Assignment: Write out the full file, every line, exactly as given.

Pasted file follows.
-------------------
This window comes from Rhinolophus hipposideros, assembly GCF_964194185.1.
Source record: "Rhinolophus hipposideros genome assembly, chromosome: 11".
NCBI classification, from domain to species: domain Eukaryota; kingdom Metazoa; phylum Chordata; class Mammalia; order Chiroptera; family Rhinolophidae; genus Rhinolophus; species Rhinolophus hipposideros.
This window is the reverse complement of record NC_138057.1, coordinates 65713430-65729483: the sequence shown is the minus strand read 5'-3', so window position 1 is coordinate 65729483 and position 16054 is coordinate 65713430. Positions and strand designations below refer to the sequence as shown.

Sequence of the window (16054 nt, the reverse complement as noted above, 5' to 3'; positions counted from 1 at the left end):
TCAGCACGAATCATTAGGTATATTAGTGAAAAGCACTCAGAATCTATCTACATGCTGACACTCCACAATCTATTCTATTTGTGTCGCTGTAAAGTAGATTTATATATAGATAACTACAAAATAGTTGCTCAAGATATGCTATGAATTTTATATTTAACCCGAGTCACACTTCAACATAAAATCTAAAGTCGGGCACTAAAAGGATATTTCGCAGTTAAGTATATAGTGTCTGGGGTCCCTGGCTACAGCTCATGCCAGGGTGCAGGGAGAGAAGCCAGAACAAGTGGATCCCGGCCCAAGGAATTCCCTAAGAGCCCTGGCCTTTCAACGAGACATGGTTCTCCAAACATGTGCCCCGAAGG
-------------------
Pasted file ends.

This window comes from Rhinolophus hipposideros, assembly GCF_964194185.1.
Source record: "Rhinolophus hipposideros genome assembly, chromosome: 11".
NCBI classification, from domain to species: domain Eukaryota; kingdom Metazoa; phylum Chordata; class Mammalia; order Chiroptera; family Rhinolophidae; genus Rhinolophus; species Rhinolophus hipposideros.
This window is the reverse complement of record NC_138057.1, coordinates 65713430-65729483: the sequence shown is the minus strand read 5'-3', so window position 1 is coordinate 65729483 and position 16054 is coordinate 65713430. Positions and strand designations below refer to the sequence as shown.

Sequence of the window (16054 nt, the reverse complement as noted above, 5' to 3'; positions counted from 1 at the left end):
TCAGCACGAATCATTAGGTATATTAGTGAAAAGCACTCAGAATCTATCTACATGCTGACACTCCACAATCTATTCTATTTGTGTCGCTGTAAAGTAGATTTATATATAGATAACTACAAAATAGTTGCTCAAGATATGCTATGAATTTTATATTTAACCCGAGTCACACTTCAACATAAAATCTAAAGTCGGGCACTAAAAGGATATTTCGCAGTTAAGTATATAGTGTCTGGGGTCCCTGGCTACAGCTCATGCCAGGGTGCAGGGAGAGAAGCCAGAACAAGTGGATCCCGGCCCAAGGAATTCCCTAAGAGCCCTGGCCTTTCAACGAGACATGGTTCTCCAAACATGTGCCCCGAAGG